PARIS — Louis Vuitton’s spring campaign has all the elements of an issue of Hot Rod magazine — albeit turbocharged with high glamour.
“I thought the idea of hot chicks and cars was really cool — and very Richard Prince,” said Vuitton creative director Marc Jacobs, unveiling color-drenched images of supermodels draped on Sixties muscle cars, a nod to Prince, the artist with whom Jacobs collaborated on Vuitton’s spring leather goods.
In fact, Prince volunteered his own 1970 Dodge Challenger for the shoot, the vehicle that made a splash at the Frieze art fair in London last October, where it revolved on a turntable along with a scantily dressed, chamois-wielding attendant in a work titled “Pure Thoughts.”
“I love it so much. It’s my favorite campaign,” enthused Jacobs as he gave an exclusive preview to WWD. The designer worked with Vuitton’s regular lensmen Mert Alas and Marcus Piggott and several of the models who opened his Vuitton show dressed as nurses, another recurring theme in Prince’s oeuvre.
Spreads featuring Stephanie Seymour and Eva Herzigova are slated to break in February magazines, followed by Naomi Campbell, Claudia Schiffer, Angela Lindvall and Natalia Vodianova in subsequent months, each with their own candy-colored cars and handbags.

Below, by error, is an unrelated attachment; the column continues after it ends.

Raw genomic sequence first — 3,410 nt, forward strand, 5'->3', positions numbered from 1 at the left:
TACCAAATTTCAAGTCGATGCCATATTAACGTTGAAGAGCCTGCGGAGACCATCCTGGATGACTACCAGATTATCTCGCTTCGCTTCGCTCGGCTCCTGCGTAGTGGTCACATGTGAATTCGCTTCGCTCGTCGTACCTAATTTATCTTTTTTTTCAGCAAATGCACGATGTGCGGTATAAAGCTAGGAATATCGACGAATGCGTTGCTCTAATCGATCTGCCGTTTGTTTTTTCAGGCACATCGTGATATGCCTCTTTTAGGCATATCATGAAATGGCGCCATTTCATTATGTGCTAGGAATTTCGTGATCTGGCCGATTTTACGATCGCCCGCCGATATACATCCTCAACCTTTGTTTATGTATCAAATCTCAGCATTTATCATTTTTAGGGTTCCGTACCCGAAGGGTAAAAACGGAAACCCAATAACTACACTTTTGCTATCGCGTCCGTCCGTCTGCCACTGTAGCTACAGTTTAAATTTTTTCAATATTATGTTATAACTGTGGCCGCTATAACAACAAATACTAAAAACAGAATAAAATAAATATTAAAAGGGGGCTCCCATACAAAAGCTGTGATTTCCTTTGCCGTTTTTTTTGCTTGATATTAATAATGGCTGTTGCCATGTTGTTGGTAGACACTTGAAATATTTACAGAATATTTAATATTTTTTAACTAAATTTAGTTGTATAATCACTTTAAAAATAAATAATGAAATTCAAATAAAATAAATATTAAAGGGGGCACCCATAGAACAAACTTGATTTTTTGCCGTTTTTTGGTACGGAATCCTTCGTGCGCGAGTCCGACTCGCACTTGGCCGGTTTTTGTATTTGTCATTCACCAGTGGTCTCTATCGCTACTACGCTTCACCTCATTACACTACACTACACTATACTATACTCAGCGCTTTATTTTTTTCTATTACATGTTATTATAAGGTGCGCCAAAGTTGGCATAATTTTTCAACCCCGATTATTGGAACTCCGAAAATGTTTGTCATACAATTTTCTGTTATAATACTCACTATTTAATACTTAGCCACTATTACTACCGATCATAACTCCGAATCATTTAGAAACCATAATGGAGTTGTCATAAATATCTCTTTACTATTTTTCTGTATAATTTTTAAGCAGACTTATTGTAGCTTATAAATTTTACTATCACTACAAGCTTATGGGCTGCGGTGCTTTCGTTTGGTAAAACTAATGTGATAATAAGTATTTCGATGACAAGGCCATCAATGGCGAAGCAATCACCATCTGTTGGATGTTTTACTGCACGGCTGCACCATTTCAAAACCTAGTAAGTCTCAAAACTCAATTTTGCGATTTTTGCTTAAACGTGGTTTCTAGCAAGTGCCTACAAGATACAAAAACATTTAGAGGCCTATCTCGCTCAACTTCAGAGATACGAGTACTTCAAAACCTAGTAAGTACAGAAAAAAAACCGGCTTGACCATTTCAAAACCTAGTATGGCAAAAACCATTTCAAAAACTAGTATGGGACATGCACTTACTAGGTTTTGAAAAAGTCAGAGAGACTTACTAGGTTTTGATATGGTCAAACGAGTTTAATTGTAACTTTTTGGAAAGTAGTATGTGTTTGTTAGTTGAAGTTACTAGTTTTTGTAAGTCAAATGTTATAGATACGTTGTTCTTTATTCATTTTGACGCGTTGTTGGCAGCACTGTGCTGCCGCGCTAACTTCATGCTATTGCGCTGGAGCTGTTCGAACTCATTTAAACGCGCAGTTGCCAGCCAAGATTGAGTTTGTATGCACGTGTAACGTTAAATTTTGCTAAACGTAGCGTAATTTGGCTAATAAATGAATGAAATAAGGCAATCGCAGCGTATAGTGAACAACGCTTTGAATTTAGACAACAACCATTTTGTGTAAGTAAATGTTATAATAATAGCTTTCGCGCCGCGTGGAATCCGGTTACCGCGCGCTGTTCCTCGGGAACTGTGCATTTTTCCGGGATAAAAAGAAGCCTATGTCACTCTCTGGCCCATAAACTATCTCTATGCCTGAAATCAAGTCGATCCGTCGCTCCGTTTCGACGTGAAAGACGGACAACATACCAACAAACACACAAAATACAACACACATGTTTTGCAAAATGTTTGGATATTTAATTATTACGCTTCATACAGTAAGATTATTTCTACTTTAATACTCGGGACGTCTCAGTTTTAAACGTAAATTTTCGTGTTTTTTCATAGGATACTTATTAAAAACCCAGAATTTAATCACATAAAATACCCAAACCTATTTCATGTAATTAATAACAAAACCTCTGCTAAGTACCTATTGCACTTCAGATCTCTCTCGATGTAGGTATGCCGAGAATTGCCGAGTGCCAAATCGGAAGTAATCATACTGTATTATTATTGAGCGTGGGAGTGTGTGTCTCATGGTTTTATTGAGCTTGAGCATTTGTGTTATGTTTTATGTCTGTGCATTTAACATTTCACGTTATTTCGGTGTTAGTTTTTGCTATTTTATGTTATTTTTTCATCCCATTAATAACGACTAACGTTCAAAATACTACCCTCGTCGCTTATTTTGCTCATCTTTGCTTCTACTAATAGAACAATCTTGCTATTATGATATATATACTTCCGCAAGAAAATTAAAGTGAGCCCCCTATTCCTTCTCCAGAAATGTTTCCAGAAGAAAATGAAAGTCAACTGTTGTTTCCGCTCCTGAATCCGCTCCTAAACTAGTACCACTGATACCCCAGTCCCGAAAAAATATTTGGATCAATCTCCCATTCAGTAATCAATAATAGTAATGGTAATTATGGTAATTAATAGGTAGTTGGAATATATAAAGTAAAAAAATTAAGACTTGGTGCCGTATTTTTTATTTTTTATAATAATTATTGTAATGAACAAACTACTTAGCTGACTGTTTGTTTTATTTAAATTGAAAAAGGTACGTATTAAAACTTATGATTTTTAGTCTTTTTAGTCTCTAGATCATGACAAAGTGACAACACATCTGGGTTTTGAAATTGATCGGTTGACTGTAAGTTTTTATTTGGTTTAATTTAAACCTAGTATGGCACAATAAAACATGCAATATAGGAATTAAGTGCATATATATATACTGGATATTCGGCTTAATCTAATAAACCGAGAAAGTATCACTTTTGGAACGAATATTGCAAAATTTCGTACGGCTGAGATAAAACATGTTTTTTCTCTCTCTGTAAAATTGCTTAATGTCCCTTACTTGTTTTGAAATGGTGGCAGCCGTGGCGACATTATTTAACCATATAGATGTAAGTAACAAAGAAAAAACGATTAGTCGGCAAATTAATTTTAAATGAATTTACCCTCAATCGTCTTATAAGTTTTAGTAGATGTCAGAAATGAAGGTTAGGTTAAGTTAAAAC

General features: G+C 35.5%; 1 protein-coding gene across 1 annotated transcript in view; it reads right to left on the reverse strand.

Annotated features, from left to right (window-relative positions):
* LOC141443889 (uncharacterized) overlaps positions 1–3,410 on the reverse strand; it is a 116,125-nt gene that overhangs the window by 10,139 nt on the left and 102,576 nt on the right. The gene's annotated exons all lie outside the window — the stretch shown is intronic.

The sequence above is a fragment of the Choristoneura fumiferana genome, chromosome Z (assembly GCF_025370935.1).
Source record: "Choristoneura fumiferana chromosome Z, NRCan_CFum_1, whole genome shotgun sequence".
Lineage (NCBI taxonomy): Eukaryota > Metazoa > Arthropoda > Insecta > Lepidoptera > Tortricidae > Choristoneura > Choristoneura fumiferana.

Antoine Arnault, Vuitton’s director of communications, declined to talk figures, but said Vuitton would spend more on the spring campaign than the fall one featuring Scarlett Johansson. It’s all in support of a collaboration Arnault spoke of in “Murakami-like” terms, referring to the firm’s 2002 blockbuster tie-up with Japanese artist Takashi Murakami, who injected Vuitton’s famous monogram with a rainbow of colors — along with some eyeballs and cherry blossoms.
Vuitton also enlisted filmmaker Zoe Cassavetes to create a short “making-of” film about the supermodel campaign, shot over three days in a London studio. A teaser is slated to make its debut on Style.com starting Dec. 20, with the full three-minute segment posted on that site and louisvuitton.com on Dec. 28.
“We hope it’s going to bring traffic to our site,” Arnault said. “Everybody wants to be backstage.
“It is kind of groundbreaking to have six of the supermodels together,” Arnault continued, adding with a laugh that, “if [Jacobs] was managing the budget, he would have even taken 12.”
For his part, Jacobs said the shoot went well and felt like “old home week. Everyone was on their best behavior. There were no diva outbursts,” he said. “And as soon as they were on the set, you understood why these models became what they did. They have tons of charisma, personality and that star quality.”
Granted, having a half-dozen supermodels writhing on vintage vehicles in killer heels comes with hazards — and Prince’s car was the one that got dinged. “Luckily, Richard has a body shop and he was really cool about it,” Jacobs said.